- Language Tips
DALIAN, Liaoning - Wednesday's International Guide Dog Day, an occasion marked around the world to honor guide dogs' roles in helping blind and visually impaired people, passed largely unnoticed in China.
Guide dog usage is low almost to the point of non-existence here, but various organizations are trying to bring these animals into wider availability.
In May, 2006, the China Disabled Person's Federation authorized Dalian Disabled Person's Federation and Dalian Medical University to build up China's first guide dog training base, in the city of Dalian in Northeast China's Liaoning province.
Surveys by the base showed that 16 million Chinese suffer from blindness and visual impairments, so there are many potential users of guide dogs.
But there are few guide dog organizations in the country and only four to five guide dogs can be offered annually. Meanwhile, more than 50,000 people apply for one of the highly trained canines every year.
Since the establishment of the training base in 2006, 28 guide dogs have been trained and made available to people with visual impairments.
The base is now training 68 more dogs, but it's still far from the demand, admits Wang Jingyu, director of the Guide Dog Training Base of China.
Statistics released in 2008 show the United State has 10,000 guide dogs, Britain has 4,000 and Germany 1,100.
New eyes, new lives
Last Friday, four blind people from Liaoning, Shandong and Zhejiang completed co-training lessons at the base and took their dogs home.
Chen Xin, a masseur came from Jinan, capital of East China's Shandong province, became the first man to own a guide dog in his province. Chen and his new partner, golden retriever "Betty," have cooperated well in their one-month training period.
"I'm very excited and feel so lucky that I can have a guide dog. And now, he is my eyes," says Chen.
Betty can not only fulfil commands such as "sit," "stand up," "forward" and other simple movements, but also guide Chen to places he wants to go.
Chen notes, "I always depended on my relatives and friends in the past, and I will be freer in the future whenever I want to go out."
Each qualified dog can remember 40 locations. It will stop or bypass when it encounters objects including steps, crossings, puddles or utility poles. And the dogs are taught several ways to reach their destination in case roads are inaccessible, explains Wang Jingyu.
Chen says the dog only listens to his orders. Even strangers distracting Betty with food can not distract her, he says. DIFFICULTIES IN GUIDE DOG TRAINING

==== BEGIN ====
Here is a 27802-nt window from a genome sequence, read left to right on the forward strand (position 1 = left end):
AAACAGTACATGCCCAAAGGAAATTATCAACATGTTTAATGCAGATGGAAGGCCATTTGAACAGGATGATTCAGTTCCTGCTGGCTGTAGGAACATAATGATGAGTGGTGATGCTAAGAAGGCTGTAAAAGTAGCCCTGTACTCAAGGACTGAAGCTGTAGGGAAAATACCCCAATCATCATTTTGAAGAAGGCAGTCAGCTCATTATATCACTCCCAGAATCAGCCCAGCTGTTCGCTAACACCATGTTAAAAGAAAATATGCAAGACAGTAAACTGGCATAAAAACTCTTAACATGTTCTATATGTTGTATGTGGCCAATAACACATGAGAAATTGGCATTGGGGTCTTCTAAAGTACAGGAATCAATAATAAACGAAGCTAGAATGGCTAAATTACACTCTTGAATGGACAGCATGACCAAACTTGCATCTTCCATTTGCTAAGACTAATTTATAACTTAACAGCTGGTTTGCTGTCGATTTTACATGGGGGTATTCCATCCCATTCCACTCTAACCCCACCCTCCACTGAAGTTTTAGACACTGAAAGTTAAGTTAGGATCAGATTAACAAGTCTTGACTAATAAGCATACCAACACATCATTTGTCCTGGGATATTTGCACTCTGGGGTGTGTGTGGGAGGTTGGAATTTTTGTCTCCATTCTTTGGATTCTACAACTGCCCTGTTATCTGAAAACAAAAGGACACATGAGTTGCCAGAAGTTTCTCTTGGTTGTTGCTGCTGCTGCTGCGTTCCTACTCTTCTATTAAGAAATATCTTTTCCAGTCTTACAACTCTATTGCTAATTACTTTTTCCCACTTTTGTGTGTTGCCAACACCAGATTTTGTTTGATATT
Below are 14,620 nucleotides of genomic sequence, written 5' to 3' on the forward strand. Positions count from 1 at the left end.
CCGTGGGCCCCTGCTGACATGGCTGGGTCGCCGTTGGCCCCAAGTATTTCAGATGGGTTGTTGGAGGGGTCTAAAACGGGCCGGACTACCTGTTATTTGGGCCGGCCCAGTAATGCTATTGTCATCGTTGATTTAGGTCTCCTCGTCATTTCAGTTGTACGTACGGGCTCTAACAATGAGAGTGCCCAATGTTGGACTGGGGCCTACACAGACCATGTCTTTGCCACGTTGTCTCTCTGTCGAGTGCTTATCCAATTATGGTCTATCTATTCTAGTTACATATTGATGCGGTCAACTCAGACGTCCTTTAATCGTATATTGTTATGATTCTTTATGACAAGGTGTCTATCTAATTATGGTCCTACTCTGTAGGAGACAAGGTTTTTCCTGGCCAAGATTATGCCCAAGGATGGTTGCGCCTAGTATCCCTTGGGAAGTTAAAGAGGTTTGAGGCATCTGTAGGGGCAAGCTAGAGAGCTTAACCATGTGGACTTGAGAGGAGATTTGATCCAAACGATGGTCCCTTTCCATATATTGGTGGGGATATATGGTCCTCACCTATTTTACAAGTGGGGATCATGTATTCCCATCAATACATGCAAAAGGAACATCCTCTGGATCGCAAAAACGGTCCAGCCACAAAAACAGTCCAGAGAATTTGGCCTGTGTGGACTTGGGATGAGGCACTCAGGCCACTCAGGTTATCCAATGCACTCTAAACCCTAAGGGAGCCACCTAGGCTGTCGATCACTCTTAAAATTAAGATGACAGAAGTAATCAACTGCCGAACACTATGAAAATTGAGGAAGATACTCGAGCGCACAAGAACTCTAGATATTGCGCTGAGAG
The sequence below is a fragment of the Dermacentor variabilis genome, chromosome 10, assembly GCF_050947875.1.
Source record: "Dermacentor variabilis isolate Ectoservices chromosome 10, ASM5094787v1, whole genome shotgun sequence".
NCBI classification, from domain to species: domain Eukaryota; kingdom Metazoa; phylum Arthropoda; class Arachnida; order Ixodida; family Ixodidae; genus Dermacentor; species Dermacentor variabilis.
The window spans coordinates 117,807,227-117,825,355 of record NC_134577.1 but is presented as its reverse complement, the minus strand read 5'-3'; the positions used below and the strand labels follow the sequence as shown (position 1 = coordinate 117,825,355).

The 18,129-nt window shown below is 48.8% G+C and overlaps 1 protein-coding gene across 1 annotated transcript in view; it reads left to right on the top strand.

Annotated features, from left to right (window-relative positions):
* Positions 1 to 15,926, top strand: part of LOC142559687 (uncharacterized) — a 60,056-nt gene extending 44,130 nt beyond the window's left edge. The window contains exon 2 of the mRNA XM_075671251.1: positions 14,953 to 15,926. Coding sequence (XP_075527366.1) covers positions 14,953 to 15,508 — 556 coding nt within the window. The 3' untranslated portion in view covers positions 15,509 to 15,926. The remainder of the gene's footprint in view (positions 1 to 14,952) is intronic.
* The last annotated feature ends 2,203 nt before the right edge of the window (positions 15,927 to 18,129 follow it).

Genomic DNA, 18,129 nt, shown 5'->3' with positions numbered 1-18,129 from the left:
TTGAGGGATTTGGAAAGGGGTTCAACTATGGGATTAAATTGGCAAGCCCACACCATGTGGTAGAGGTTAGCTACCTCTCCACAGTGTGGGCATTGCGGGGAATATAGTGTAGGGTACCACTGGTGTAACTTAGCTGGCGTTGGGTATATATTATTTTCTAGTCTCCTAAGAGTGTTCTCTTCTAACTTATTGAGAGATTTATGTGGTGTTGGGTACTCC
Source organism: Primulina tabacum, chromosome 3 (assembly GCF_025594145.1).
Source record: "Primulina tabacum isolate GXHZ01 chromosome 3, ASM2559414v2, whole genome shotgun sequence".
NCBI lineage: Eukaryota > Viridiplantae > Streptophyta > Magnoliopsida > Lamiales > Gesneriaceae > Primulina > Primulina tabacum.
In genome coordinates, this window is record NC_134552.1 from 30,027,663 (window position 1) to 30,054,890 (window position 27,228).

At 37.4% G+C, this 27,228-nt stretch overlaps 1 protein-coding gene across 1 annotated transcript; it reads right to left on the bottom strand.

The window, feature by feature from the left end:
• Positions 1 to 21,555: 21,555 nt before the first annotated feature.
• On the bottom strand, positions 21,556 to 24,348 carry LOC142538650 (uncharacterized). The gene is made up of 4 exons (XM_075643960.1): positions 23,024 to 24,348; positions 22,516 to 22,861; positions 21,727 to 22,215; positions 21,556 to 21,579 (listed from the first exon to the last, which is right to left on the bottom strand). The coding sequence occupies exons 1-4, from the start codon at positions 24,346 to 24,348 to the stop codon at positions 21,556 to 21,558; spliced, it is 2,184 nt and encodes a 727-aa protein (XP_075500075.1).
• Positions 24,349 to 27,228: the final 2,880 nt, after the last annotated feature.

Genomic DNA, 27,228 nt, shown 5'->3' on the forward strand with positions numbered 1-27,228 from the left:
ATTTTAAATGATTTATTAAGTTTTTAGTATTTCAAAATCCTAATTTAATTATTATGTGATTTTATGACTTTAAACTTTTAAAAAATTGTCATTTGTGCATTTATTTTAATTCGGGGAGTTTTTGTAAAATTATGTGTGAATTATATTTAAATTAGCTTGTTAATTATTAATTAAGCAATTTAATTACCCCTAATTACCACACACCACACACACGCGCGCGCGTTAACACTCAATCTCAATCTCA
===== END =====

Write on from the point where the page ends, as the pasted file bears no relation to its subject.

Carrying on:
Other provinces and regions have begun to develop guide dog training bases in the past few years, including Shanghai and Fujian. But they all face difficulties.
"The most difficult thing is money," Wang says.
Training a dog to work with a blind or visually impaired person typically takes a year and a half. Around 120,000 yuan ($19,000) is then required every year for training, food and vet care.
As a non-profit organization, the Guide Dog Training Base of China doesn't charge applicants. And most of its funding was provided by the Dalian Municipal Bureau of Finance, the China Disabled Person's Federation and donations from social communities and personal.
But the money is only enough to maintain the status quo, says Wang, adding that the low monthly salary is not attractive to employees while "another difficulty is a lack of skills in the job market."
Chinese universities and colleges have no courses on guide dog training. Although some grads have majored in zoology, they have to learn how to train ordinary dogs into guide dogs by themselves.
"China has complex road conditions and large numbers of people and vehicles, therefore we cannot copy the training experiences of the United States and Japan. We need to explore by ourselves," explains Wang.
More understanding needed
Chen Yan, regarded as China's first female blind piano tuner, was refused by a bus driver on April 1 when she wanted to board with her guide dog.
Pictures of her standing in front of the side door of the bus with "Jenny" staring at the driver helplessly provoked many netizens into online anger.
"Guide dogs are the eyes of people with visual impairments, and they are a part of each blind person's life. As they have received professional training, they are different from others. I support them," Jiang Wenjing wrote on Sina Weibo.
According to the Law of China on the Protection of Disable Persons, a visually impaired person who brings a guide dog into a public place shall abide by the provisions of the state.
However, some people remain afraid of large dogs present in public places.
"I don't know if they're harmful to children. If a dog bites people on the bus suddenly, the whole bus will be in chaos," said Zhao Ning, a resident of Dalian city.
"Many people do not know much about guide dogs and their importance to visually impaired people. I think more efforts should be done to help the public like the animals," Li Mengzhu, an official with the Disabled Person's Federation of Liaoning province, said.